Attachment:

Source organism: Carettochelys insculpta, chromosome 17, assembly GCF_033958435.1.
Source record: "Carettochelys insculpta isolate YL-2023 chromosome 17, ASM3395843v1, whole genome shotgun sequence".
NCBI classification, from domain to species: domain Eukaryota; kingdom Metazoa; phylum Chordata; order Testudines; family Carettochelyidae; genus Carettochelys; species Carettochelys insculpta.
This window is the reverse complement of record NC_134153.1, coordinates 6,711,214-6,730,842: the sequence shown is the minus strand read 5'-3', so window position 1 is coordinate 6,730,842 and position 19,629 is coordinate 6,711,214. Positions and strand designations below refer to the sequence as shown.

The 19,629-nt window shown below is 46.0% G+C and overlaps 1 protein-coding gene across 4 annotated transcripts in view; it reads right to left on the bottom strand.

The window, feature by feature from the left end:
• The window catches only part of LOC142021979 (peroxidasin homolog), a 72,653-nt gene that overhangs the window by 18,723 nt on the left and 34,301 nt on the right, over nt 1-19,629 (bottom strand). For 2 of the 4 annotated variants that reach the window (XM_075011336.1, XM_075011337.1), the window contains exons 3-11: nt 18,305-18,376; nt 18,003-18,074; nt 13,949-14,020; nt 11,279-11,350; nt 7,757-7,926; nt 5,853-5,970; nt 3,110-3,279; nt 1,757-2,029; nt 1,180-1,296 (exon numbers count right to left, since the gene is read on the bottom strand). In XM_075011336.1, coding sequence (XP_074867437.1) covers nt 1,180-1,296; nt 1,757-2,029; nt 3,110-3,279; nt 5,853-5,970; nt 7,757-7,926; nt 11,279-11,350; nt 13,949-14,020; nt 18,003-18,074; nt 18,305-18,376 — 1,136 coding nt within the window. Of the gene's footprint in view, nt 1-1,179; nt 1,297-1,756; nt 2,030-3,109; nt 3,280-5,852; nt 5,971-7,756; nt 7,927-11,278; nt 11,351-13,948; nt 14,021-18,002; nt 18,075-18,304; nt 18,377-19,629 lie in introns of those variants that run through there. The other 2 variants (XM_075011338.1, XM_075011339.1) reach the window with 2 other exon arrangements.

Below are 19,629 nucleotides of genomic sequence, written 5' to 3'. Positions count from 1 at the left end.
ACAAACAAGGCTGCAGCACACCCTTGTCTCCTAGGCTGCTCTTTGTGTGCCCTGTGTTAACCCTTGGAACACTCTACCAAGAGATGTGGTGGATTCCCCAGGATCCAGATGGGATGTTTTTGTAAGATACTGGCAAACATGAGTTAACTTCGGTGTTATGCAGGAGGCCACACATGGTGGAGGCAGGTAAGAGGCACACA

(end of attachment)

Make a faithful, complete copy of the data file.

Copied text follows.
Source organism: Carettochelys insculpta, chromosome 17, assembly GCF_033958435.1.
Source record: "Carettochelys insculpta isolate YL-2023 chromosome 17, ASM3395843v1, whole genome shotgun sequence".
NCBI classification, from domain to species: domain Eukaryota; kingdom Metazoa; phylum Chordata; order Testudines; family Carettochelyidae; genus Carettochelys; species Carettochelys insculpta.
This window is the reverse complement of record NC_134153.1, coordinates 6,711,214-6,730,842: the sequence shown is the minus strand read 5'-3', so window position 1 is coordinate 6,730,842 and position 19,629 is coordinate 6,711,214. Positions and strand designations below refer to the sequence as shown.

The 19,629-nt window shown below is 46.0% G+C and overlaps 1 protein-coding gene across 4 annotated transcripts in view; it reads right to left on the bottom strand.

The window, feature by feature from the left end:
• The window catches only part of LOC142021979 (peroxidasin homolog), a 72,653-nt gene that overhangs the window by 18,723 nt on the left and 34,301 nt on the right, over nt 1-19,629 (bottom strand). For 2 of the 4 annotated variants that reach the window (XM_075011336.1, XM_075011337.1), the window contains exons 3-11: nt 18,305-18,376; nt 18,003-18,074; nt 13,949-14,020; nt 11,279-11,350; nt 7,757-7,926; nt 5,853-5,970; nt 3,110-3,279; nt 1,757-2,029; nt 1,180-1,296 (exon numbers count right to left, since the gene is read on the bottom strand). In XM_075011336.1, coding sequence (XP_074867437.1) covers nt 1,180-1,296; nt 1,757-2,029; nt 3,110-3,279; nt 5,853-5,970; nt 7,757-7,926; nt 11,279-11,350; nt 13,949-14,020; nt 18,003-18,074; nt 18,305-18,376 — 1,136 coding nt within the window. Of the gene's footprint in view, nt 1-1,179; nt 1,297-1,756; nt 2,030-3,109; nt 3,280-5,852; nt 5,971-7,756; nt 7,927-11,278; nt 11,351-13,948; nt 14,021-18,002; nt 18,075-18,304; nt 18,377-19,629 lie in introns of those variants that run through there. The other 2 variants (XM_075011338.1, XM_075011339.1) reach the window with 2 other exon arrangements.

Below are 19,629 nucleotides of genomic sequence, written 5' to 3'. Positions count from 1 at the left end.
ACAAACAAGGCTGCAGCACACCCTTGTCTCCTAGGCTGCTCTTTGTGTGCCCTGTGTTAACCCTTGGAACACTCTACCAAGAGATGTGGTGGATTCCCCAGGATCCAGATGGGATGTTTTTGTAAGATACTGGCAAACATGAGTTAACTTCGGTGTTATGCAGGAGGCCACACATGGTGGAGGCAGGTAAGAGGCACACA